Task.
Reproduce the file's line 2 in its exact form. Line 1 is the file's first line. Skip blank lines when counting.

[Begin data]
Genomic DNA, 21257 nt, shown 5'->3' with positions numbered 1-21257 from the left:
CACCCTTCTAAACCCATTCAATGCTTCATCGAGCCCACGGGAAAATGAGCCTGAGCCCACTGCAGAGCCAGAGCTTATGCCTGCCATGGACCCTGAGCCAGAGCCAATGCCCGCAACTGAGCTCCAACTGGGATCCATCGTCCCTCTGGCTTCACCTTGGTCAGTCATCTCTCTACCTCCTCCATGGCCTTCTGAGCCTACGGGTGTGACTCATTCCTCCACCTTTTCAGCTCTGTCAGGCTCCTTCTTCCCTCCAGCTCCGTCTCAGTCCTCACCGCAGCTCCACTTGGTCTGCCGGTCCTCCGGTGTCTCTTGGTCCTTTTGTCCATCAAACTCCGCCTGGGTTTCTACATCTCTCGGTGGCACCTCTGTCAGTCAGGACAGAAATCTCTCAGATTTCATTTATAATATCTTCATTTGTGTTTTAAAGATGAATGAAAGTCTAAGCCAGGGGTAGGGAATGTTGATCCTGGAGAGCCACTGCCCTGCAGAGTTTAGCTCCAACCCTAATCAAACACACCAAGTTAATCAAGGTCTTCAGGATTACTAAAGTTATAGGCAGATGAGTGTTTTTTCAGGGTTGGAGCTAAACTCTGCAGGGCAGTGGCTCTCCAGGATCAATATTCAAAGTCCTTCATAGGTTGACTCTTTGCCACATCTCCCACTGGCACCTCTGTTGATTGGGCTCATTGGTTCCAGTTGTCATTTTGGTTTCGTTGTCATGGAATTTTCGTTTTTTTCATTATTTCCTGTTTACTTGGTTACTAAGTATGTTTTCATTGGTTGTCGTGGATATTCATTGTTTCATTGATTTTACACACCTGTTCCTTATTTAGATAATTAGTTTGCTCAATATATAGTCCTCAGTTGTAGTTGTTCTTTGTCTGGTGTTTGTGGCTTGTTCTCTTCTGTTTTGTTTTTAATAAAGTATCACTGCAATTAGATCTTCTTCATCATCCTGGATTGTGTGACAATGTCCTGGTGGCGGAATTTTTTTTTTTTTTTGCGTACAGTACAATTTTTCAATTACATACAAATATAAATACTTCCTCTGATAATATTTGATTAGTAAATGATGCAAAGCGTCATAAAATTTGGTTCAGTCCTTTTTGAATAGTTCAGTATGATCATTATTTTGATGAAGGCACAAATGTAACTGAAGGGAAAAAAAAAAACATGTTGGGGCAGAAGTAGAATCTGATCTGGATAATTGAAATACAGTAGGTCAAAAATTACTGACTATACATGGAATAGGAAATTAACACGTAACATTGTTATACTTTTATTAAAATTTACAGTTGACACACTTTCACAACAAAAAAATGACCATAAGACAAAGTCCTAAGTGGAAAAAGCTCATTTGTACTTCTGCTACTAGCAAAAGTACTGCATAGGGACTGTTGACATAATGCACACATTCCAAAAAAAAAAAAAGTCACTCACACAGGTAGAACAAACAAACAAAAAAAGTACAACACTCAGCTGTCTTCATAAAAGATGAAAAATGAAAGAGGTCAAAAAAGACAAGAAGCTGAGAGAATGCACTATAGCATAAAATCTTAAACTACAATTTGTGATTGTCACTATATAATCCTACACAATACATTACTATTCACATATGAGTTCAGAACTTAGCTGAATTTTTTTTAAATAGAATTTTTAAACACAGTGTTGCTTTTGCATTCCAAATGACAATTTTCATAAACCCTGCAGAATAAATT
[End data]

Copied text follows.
CACCCTTCTAAACCCATTCAATGCTTCATCGAGCCCACGGGAAAATGAGCCTGAGCCCACTGCAGAGCCAGAGCTTATGCCTGCCATGGACCCTGAGCCAGAGCCAATGCCCGCAACTGAGCTCCAACTGGGATCCATCGTCCCTCTGGCTTCACCTTGGTCAGTCATCTCTCTACCTCCTCCATGGCCTTCTGAGCCTACGGGTGTGACTCATTCCTCCACCTTTTCAGCTCTGTCAGGCTCCTTCTTCCCTCCAGCTCCGTCTCAGTCCTCACCGCAGCTCCACTTGGTCTGCCGGTCCTCCGGTGTCTCTTGGTCCTTTTGTCCATCAAACTCCGCCTGGGTTTCTACATCTCTCGGTGGCACCTCTGTCAGTCAGGACAGAAATCTCTCAGATTTCATTTATAATATCTTCATTTGTGTTTTAAAGATGAATGAAAGTCTAAGCCAGGGGTAGGGAATGTTGATCCTGGAGAGCCACTGCCCTGCAGAGTTTAGCTCCAACCCTAATCAAACACACCAAGTTAATCAAGGTCTTCAGGATTACTAAAGTTATAGGCAGATGAGTGTTTTTTCAGGGTTGGAGCTAAACTCTGCAGGGCAGTGGCTCTCCAGGATCAATATTCAAAGTCCTTCATAGGTTGACTCTTTGCCACATCTCCCACTGGCACCTCTGTTGATTGGGCTCATTGGTTCCAGTTGTCATTTTGGTTTCGTTGTCATGGAATTTTCGTTTTTTTCATTATTTCCTGTTTACTTGGTTACTAAGTATGTTTTCATTGGTTGTCGTGGATATTCATTGTTTCATTGATTTTACACACCTGTTCCTTATTTAGATAATTAGTTTGCTCAATATATAGTCCTCAGTTGTAGTTGTTCTTTGTCTGGTGTTTGTGGCTTGTTCTCTTCTGTTTTGTTTTTAATAAAGTATCACTGCAATTAGATCTTCTTCATCATCCTGGATTGTGTGACAATGTCCTGGTGGCGGAATTTTTTTTTTTTTTTGCGTACAGTACAATTTTTCAATTACATACAAATATAAATACTTCCTCTGATAATATTTGATTAGTAAATGATGCAAAGCGTCATAAAATTTGGTTCAGTCCTTTTTGAATAGTTCAGTATGATCATTATTTTGATGAAGGCACAAATGTAACTGAAGGGAAAAAAAAAAACATGTTGGGGCAGAAGTAGAATCTGATCTGGATAATTGAAATACAGTAGGTCAAAAATTACTGACTATACATGGAATAGGAAATTAACACGTAACATTGTTATACTTTTATTAAAATTTACAGTTGACACACTTTCACAACAAAAAAATGACCATAAGACAAAGTCCTAAGTGGAAAAAGCTCATTTGTACTTCTGCTACTAGCAAAAGTACTGCATAGGGACTGTTGACATAATGCACACATTCCAAAAAAAAAAAAAGTCACTCACACAGGTAGAACAAACAAACAAAAAAAGTACAACACTCAGCTGTCTTCATAAAAGATGAAAAATGAAAGAGGTCAAAAAAGACAAGAAGCTGAGAGAATGCACTATAGCATAAAATCTTAAACTACAATTTGTGATTGTCACTATATAATCCTACACAATACATTACTATTCACATATGAGTTCAGAACTTAGCTGAATTTTTTTTAAATAGAATTTTTAAACACAGTGTTGCTTTTGCATTCCAAATGACAATTTTCATAAACCCTGCAGAATAAATT